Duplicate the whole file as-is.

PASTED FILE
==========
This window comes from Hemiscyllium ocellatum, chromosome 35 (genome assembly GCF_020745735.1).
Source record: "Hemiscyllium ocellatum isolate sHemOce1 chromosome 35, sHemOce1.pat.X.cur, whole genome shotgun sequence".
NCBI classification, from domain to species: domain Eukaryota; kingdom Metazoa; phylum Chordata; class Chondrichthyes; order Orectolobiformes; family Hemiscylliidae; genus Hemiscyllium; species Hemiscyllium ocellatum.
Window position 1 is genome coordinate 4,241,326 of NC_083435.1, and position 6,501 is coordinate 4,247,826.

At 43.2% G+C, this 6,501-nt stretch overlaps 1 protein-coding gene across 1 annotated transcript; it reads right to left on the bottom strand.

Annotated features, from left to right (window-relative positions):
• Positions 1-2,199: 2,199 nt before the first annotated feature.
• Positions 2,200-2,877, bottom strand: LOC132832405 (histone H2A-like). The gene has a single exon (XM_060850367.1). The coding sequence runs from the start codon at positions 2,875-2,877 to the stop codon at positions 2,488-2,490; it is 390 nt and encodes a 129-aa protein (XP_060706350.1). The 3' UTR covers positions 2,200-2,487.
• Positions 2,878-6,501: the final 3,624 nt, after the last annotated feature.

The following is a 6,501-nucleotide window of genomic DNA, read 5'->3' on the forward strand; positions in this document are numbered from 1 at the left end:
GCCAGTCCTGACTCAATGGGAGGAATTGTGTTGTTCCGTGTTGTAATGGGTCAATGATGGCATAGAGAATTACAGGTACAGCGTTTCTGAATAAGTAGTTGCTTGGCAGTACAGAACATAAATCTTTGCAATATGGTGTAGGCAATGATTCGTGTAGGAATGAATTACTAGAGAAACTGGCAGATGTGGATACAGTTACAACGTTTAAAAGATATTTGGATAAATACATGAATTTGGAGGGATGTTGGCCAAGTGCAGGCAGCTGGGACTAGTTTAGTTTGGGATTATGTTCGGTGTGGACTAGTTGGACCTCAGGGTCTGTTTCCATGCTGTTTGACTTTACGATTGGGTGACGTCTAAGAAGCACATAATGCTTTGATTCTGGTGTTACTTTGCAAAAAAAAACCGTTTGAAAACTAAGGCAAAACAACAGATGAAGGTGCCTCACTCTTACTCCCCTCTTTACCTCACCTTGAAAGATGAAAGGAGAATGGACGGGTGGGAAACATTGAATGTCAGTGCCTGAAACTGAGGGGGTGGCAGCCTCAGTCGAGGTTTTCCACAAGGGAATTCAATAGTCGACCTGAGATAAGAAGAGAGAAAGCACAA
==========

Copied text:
This window comes from Hemiscyllium ocellatum, chromosome 35 (genome assembly GCF_020745735.1).
Source record: "Hemiscyllium ocellatum isolate sHemOce1 chromosome 35, sHemOce1.pat.X.cur, whole genome shotgun sequence".
NCBI classification, from domain to species: domain Eukaryota; kingdom Metazoa; phylum Chordata; class Chondrichthyes; order Orectolobiformes; family Hemiscylliidae; genus Hemiscyllium; species Hemiscyllium ocellatum.
Window position 1 is genome coordinate 4,241,326 of NC_083435.1, and position 6,501 is coordinate 4,247,826.

At 43.2% G+C, this 6,501-nt stretch overlaps 1 protein-coding gene across 1 annotated transcript; it reads right to left on the bottom strand.

Annotated features, from left to right (window-relative positions):
• Positions 1-2,199: 2,199 nt before the first annotated feature.
• Positions 2,200-2,877, bottom strand: LOC132832405 (histone H2A-like). The gene has a single exon (XM_060850367.1). The coding sequence runs from the start codon at positions 2,875-2,877 to the stop codon at positions 2,488-2,490; it is 390 nt and encodes a 129-aa protein (XP_060706350.1). The 3' UTR covers positions 2,200-2,487.
• Positions 2,878-6,501: the final 3,624 nt, after the last annotated feature.

The following is a 6,501-nucleotide window of genomic DNA, read 5'->3' on the forward strand; positions in this document are numbered from 1 at the left end:
GCCAGTCCTGACTCAATGGGAGGAATTGTGTTGTTCCGTGTTGTAATGGGTCAATGATGGCATAGAGAATTACAGGTACAGCGTTTCTGAATAAGTAGTTGCTTGGCAGTACAGAACATAAATCTTTGCAATATGGTGTAGGCAATGATTCGTGTAGGAATGAATTACTAGAGAAACTGGCAGATGTGGATACAGTTACAACGTTTAAAAGATATTTGGATAAATACATGAATTTGGAGGGATGTTGGCCAAGTGCAGGCAGCTGGGACTAGTTTAGTTTGGGATTATGTTCGGTGTGGACTAGTTGGACCTCAGGGTCTGTTTCCATGCTGTTTGACTTTACGATTGGGTGACGTCTAAGAAGCACATAATGCTTTGATTCTGGTGTTACTTTGCAAAAAAAAACCGTTTGAAAACTAAGGCAAAACAACAGATGAAGGTGCCTCACTCTTACTCCCCTCTTTACCTCACCTTGAAAGATGAAAGGAGAATGGACGGGTGGGAAACATTGAATGTCAGTGCCTGAAACTGAGGGGGTGGCAGCCTCAGTCGAGGTTTTCCACAAGGGAATTCAATAGTCGACCTGAGATAAGAAGAGAGAAAGCACAA